Nissan Brake Service in RI
Most drivers probably don’t think about their vehicle’s brakes until they have a close call on the road and realize how crucial it is to be able to stop safely. In that sense, a top-notch braking system may be the single most important aspect of your vehicle, as it’s essential to the safety of not just the occupants of your car but everyone around you as well.
Your Nissan’s braking system consists of a several components that work together to ensure that when you press on the brake pedal the vehicle comes to a stop, and maintaining their working order is critical. That’s why your Nissan’s brakes should be inspected regularly and replaced as needed by factory-trained Nissan technicians. Below, we’ll explore how your brakes work, the signs that indicate it’s time to replace them, and the recommended intervals for their general maintenance.
Understanding Your Braking System
Before we delve into the warning signs and maintenance intervals, it’s a good idea to have a solid understanding of how your brakes actually work. Essentially, when your foot presses down on the brake pedal, it releases hydraulic fluid that causes the calipers (mechanical pinchers) to close around the rotor (disk) that’s attached to the wheels, effectively stopping the vehicle with friction. Between the caliper and rotor are the brake pads, which are made of a specialized mostly metallic material designed to take a majority of the wear. This is how your car stops.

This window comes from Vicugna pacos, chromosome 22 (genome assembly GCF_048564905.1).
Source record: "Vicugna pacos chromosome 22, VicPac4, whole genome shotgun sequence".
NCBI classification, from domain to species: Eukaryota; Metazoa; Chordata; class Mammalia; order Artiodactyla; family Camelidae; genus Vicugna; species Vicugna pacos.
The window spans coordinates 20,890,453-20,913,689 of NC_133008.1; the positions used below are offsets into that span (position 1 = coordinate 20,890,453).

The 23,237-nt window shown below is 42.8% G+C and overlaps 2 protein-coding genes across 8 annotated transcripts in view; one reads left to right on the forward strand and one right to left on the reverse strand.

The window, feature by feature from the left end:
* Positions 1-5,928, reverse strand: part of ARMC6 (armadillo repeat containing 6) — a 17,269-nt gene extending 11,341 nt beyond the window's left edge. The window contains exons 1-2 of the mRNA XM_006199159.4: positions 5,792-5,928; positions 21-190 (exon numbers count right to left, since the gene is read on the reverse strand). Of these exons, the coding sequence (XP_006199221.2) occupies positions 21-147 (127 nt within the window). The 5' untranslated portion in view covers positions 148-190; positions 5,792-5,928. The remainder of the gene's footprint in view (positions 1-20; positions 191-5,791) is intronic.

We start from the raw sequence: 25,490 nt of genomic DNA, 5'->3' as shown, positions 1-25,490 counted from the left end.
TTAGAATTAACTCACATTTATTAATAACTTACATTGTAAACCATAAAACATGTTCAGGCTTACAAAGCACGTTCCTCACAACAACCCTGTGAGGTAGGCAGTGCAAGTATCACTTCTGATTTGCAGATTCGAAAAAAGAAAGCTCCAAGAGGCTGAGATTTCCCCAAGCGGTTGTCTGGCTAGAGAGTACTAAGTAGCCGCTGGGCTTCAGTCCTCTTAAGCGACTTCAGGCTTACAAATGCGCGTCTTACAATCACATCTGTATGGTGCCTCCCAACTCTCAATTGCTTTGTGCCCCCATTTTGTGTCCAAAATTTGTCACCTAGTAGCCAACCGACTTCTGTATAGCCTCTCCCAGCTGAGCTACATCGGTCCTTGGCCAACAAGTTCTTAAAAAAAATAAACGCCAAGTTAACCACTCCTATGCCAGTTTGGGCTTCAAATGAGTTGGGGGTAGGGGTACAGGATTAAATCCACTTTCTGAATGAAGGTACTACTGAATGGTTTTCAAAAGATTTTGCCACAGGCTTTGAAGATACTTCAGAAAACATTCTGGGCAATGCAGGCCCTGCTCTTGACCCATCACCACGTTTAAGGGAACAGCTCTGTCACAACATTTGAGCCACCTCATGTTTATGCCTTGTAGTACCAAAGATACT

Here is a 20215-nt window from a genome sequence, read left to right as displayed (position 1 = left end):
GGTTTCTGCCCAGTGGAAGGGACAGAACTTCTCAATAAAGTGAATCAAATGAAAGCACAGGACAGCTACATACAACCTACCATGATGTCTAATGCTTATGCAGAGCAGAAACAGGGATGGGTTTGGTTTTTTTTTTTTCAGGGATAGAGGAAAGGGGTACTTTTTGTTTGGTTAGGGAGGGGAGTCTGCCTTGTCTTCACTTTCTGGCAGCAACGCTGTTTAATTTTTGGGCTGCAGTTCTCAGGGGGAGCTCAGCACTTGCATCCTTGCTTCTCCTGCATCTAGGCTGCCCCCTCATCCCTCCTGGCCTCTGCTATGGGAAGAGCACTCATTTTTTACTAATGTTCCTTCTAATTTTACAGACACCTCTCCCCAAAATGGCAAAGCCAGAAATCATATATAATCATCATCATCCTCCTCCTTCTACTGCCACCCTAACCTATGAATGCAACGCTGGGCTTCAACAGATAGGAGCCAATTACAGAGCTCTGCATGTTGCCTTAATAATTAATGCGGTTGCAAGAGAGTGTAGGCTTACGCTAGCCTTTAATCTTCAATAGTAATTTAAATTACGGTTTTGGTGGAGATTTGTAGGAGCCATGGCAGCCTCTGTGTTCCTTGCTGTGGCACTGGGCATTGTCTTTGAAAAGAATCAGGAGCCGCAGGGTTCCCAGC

If your brakes are wearing down, every trip poses a risk, so be sure to make maintenance a priority. Take the vehicle in for service immediately if the brake warning light comes on (which will be indicated on the dash as an exclamation mark inside a circle), if there’s any squealing and/or grinding when you brake, if your vehicle pulls to one side, or if it takes longer to stop than usual. Driving with a heavy foot (using the brakes more than necessary and with excessive force), will cause premature wear and reduce their performance, as it puts too much heat into the pads and rotors. If the heat is not dispersed properly, the rotors may be damaged.
Brake maintenance is slightly different from most other types of vehicle maintenance. There really is no definitive interval for getting them changed because it depends on your driving style and habits. So, whereas you can easily see wear on your tires because they’re on the outside, your brakes need to be inspected in the shop by an authorized service technician, who will put the vehicle on a lift and remove the wheels.
It’s important to keep track of your vehicle-recommended maintenance schedule, which will include brake inspection. To see what Nissan recommends for your year and model vehicle, check your owner’s manual or ask your service technician. Nissan’s general guideline is to have your brakes checked every 6,000 miles (or every 6 months), but if you drive more than average, have a stop-and-go commute, or live in an urban area where frequent braking is more common, a shorter interval is recommended.